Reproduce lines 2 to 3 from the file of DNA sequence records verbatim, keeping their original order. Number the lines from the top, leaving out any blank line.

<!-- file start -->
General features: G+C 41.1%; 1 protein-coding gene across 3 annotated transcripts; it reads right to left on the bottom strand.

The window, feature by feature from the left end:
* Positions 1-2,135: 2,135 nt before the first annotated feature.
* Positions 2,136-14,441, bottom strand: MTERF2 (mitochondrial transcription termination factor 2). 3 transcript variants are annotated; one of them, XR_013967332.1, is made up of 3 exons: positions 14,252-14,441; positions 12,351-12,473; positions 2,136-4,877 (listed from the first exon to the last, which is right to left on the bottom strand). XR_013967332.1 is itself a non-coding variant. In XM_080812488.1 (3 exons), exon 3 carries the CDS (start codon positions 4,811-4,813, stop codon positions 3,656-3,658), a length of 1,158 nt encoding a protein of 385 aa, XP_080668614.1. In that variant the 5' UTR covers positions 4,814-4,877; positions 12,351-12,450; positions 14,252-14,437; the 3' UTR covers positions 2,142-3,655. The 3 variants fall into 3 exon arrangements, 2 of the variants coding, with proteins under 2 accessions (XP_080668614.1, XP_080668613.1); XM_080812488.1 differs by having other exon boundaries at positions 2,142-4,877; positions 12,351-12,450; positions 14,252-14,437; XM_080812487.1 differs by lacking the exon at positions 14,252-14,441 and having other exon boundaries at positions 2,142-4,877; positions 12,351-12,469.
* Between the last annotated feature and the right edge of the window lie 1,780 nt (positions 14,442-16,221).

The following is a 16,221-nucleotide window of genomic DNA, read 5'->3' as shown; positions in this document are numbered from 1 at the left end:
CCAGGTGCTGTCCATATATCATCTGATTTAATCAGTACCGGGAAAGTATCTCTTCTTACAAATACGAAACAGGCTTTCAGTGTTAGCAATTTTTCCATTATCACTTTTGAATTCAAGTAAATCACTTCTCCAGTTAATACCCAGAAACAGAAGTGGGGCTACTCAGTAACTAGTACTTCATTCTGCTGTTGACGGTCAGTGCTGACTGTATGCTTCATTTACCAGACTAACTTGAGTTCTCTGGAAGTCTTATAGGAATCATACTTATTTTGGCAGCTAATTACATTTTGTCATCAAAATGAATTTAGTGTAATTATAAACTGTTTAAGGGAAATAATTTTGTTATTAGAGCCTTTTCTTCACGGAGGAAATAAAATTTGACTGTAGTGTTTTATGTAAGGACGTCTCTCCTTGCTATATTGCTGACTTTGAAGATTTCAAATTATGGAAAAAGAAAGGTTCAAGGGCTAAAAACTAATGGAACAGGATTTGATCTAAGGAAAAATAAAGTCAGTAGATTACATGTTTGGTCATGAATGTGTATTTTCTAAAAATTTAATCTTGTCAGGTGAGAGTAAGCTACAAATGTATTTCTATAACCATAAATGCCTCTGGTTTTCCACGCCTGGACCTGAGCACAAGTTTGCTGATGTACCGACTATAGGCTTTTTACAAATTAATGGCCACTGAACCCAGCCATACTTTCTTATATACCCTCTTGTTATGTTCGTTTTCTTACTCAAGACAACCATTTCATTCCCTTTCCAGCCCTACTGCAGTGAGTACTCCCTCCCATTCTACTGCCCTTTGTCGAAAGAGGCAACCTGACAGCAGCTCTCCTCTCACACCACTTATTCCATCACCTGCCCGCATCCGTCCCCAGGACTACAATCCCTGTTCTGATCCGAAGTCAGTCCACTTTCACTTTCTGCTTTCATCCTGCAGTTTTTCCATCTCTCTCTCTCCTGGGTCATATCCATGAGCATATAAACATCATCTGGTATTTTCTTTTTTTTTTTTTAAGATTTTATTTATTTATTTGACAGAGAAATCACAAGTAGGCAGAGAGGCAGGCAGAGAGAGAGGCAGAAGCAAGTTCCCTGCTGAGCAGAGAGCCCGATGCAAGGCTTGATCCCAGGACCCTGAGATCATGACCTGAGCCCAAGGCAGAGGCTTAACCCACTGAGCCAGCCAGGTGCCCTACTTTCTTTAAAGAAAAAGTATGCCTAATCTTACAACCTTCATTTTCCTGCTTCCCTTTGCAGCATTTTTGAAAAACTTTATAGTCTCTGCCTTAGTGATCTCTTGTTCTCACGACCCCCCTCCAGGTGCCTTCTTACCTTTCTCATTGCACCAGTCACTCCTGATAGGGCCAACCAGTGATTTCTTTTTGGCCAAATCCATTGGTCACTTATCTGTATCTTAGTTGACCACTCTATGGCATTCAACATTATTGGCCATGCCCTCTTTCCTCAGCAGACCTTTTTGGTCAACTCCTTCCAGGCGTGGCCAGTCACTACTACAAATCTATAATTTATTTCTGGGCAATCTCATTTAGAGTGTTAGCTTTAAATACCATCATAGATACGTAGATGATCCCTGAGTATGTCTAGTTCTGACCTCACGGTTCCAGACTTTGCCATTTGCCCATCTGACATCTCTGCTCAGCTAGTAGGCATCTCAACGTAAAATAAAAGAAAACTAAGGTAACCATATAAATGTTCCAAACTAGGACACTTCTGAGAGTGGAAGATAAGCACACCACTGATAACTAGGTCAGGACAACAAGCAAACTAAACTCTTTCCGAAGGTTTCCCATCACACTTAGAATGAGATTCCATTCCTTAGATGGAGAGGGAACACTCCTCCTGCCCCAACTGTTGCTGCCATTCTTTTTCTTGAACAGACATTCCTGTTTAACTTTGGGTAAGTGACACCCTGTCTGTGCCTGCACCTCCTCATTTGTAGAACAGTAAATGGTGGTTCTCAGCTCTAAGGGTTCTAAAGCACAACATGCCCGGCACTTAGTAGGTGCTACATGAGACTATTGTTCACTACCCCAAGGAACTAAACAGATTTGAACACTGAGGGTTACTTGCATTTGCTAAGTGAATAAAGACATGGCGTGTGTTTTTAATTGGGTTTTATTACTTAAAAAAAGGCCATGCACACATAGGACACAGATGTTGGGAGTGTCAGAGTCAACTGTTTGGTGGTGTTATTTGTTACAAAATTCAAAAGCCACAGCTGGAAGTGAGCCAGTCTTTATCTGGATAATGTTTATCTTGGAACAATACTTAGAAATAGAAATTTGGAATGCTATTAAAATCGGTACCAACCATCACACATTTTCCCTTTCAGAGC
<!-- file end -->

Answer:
The window, feature by feature from the left end:
* Positions 1-2,135: 2,135 nt before the first annotated feature.